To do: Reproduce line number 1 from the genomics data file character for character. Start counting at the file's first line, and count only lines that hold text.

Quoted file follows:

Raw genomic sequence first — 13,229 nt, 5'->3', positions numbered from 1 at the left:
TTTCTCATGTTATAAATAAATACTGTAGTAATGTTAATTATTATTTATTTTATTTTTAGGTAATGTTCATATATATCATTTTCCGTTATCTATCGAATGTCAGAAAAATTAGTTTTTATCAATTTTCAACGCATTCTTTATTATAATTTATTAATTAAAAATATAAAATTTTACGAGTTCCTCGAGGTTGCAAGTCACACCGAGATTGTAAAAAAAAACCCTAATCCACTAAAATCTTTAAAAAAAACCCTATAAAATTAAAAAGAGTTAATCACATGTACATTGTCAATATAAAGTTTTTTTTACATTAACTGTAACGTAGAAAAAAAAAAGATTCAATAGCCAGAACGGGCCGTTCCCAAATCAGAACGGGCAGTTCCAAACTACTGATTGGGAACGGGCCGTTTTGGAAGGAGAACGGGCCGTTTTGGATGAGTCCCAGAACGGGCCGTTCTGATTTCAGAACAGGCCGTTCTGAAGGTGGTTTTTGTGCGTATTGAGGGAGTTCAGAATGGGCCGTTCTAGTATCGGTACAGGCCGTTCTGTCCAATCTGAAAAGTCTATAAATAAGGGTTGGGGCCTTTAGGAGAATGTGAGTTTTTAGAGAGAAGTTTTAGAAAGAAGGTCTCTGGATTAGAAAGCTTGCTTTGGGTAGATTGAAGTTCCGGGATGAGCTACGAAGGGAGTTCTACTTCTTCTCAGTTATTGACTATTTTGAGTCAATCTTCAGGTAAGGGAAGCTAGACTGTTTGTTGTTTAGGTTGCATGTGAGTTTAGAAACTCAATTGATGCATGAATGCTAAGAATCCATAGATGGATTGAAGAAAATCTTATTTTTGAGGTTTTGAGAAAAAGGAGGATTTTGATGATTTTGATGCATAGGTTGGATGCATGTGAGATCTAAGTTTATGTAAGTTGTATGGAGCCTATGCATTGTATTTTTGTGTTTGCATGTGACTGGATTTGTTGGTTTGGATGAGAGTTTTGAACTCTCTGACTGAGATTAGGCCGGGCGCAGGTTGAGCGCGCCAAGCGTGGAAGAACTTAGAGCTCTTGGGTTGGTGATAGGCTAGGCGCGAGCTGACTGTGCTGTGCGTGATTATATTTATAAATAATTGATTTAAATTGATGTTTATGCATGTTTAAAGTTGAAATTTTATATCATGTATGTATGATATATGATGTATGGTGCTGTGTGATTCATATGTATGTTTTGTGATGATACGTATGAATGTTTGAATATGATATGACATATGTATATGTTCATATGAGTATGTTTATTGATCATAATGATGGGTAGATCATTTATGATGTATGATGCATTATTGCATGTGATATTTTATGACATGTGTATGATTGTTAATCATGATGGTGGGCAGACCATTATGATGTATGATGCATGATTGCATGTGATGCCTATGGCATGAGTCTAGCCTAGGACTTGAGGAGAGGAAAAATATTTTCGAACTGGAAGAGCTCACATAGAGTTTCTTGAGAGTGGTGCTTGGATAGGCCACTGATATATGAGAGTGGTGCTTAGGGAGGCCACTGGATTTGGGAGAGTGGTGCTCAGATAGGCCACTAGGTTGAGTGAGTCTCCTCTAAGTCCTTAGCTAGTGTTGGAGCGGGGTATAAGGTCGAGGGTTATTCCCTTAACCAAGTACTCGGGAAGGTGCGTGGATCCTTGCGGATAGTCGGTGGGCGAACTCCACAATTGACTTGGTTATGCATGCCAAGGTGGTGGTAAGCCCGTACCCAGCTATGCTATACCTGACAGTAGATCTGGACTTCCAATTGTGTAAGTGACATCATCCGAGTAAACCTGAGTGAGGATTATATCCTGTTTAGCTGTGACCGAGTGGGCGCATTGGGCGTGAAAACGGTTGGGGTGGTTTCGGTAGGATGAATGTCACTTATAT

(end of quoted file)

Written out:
Raw genomic sequence first — 13,229 nt, 5'->3', positions numbered from 1 at the left: